Like him, I moved away from my native corner of the world and encountered much my parents never did. Just joining living in a yoga ashram or later joining the Society of Friends (or Quakers) altered my perceptions.

How do you see the world differently than your parents? Or, for that matter, other people who’ve been around you?

~*~

In the family, Cassia may have had food like this. Mouse-shaped sweets from Katerini, Pieria, Greece. Photo by Lemur 12 via Wikimedia Commons.

~*~

 

Takin’ the ferry in New England

Washington state isn’t the only part of the country where ferry service is important. The Staten Island ferry makes appearances in my Subway Visions novel, strange as that sounds. Check it out.

A bit further to the northeast, here in New England the boat service can also be impressive. Most of my trips here, I should add, have been as a walk-on passenger.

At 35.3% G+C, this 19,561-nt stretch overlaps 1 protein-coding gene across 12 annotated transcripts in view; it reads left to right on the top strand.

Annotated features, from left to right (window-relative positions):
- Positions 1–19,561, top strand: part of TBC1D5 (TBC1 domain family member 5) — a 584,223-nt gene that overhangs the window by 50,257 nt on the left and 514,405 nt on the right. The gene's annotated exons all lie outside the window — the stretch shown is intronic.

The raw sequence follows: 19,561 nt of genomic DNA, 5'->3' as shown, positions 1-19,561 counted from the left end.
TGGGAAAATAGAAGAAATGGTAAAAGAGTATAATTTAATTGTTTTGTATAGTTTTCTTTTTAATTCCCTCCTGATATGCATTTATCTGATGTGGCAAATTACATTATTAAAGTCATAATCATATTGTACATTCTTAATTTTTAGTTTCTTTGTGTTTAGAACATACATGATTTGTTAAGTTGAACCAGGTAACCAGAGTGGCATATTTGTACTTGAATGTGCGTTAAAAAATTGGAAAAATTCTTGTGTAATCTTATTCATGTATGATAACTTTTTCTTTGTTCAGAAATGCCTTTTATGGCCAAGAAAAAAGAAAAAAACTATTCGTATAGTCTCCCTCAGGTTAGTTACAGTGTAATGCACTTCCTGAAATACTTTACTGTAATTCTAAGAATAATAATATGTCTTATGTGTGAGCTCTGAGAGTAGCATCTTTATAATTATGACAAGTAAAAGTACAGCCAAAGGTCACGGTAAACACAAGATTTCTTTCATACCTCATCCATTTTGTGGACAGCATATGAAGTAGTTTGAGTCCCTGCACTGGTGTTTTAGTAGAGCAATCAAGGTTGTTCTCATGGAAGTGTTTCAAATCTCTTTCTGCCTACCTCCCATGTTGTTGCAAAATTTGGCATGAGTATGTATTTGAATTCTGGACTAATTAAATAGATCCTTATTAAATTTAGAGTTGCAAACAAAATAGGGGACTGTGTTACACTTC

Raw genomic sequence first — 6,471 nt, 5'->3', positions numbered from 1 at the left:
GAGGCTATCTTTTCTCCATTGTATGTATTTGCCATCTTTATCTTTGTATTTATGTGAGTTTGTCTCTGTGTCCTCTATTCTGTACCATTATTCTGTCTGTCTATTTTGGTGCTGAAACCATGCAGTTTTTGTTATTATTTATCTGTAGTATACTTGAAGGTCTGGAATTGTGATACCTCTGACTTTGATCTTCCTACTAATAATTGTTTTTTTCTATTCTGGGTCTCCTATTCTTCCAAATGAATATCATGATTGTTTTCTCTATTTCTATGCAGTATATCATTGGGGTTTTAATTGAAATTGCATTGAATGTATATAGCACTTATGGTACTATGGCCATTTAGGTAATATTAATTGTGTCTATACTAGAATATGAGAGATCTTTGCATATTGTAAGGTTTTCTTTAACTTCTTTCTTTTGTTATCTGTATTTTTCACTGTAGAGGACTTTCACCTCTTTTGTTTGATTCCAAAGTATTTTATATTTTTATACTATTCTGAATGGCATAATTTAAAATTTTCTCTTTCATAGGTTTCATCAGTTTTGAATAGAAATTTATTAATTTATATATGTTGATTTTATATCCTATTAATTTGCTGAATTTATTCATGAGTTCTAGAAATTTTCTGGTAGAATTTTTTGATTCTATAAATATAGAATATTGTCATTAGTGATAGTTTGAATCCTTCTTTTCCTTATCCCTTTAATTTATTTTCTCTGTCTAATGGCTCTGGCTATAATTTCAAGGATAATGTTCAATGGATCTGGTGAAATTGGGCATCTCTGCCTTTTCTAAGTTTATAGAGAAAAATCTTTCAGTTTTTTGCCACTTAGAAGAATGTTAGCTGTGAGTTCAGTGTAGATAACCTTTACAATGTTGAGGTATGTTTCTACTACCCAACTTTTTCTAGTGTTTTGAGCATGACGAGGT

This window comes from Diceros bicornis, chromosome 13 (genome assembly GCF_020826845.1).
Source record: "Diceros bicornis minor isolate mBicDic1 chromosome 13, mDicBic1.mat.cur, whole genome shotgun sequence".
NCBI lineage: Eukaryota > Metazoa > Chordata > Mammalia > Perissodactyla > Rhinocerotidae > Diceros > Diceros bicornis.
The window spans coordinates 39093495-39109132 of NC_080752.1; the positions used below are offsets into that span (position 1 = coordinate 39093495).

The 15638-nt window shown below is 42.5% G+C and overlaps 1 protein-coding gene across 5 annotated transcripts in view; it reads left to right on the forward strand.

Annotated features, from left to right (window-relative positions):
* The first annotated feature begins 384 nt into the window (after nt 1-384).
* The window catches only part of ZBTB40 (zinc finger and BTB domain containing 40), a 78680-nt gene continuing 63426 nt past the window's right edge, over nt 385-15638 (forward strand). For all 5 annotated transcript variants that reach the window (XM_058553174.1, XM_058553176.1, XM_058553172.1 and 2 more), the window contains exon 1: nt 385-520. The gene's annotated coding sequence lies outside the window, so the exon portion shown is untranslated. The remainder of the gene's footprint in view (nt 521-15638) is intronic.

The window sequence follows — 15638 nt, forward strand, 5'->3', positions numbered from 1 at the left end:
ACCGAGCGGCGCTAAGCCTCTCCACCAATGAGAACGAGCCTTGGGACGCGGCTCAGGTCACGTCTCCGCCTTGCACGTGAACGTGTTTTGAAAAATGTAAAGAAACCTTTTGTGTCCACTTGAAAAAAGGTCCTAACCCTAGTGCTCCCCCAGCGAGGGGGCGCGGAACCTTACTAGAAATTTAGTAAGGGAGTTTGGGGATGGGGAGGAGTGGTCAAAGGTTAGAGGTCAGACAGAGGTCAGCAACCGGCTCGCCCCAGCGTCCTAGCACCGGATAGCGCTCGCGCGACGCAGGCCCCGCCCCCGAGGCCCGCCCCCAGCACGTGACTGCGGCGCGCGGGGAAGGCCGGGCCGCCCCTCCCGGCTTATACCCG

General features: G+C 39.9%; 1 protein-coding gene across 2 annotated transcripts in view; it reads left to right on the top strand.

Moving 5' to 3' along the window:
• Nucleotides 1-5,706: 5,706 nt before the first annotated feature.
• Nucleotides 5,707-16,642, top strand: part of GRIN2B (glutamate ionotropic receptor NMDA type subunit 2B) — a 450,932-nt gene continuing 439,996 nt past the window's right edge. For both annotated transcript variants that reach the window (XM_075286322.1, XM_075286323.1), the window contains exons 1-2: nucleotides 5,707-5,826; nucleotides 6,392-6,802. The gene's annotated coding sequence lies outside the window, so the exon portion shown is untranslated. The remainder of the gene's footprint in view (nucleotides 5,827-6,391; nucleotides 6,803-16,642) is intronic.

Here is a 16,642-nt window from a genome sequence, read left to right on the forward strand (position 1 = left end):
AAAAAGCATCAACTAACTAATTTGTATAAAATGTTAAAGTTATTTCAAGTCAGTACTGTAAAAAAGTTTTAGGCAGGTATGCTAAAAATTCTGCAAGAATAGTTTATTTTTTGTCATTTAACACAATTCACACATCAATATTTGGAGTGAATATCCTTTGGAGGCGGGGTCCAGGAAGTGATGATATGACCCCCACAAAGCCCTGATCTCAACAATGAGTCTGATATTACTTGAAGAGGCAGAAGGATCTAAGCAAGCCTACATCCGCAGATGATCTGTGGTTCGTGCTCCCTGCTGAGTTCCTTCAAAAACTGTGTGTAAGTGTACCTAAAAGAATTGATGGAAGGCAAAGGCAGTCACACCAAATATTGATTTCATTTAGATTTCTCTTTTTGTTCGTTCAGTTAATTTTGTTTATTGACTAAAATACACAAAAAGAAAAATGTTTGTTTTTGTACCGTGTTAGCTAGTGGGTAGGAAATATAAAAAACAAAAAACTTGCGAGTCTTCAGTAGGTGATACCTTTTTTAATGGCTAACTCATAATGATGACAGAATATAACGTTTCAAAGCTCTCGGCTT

Now for a look.

~*~

  1. Casco Bay. Portland (as in Maine, not Ory-gone) overlooks Casco Bay and some of its neighborhoods are on islands. A state-created ferry service makes daily stops on four islands within the city limits plus two in towns beyond. The little yellow-and-white boats are rather picturesque, truth be told, and the fares are quite reasonable. We’ve become quite fond of the mail run, which has six stops on five islands out and then back.
  2. Portland to Nova Scotia: Also out of Casco Bay is a catamaran ferry that zips to Nova Scotia in half the driving time. (Looks like there’s one stop en route, at Bar Harbor.) Back when it was a conventional boat, much of the appeal was in overnight gambling, once you were out in international waters.
  3. Nantucket. There are several routes, mostly from Cape Cod. The island likes to think of itself as a world all its own.
  4. Martha’s Vineyard. Like Nantucket, but maybe more exclusive.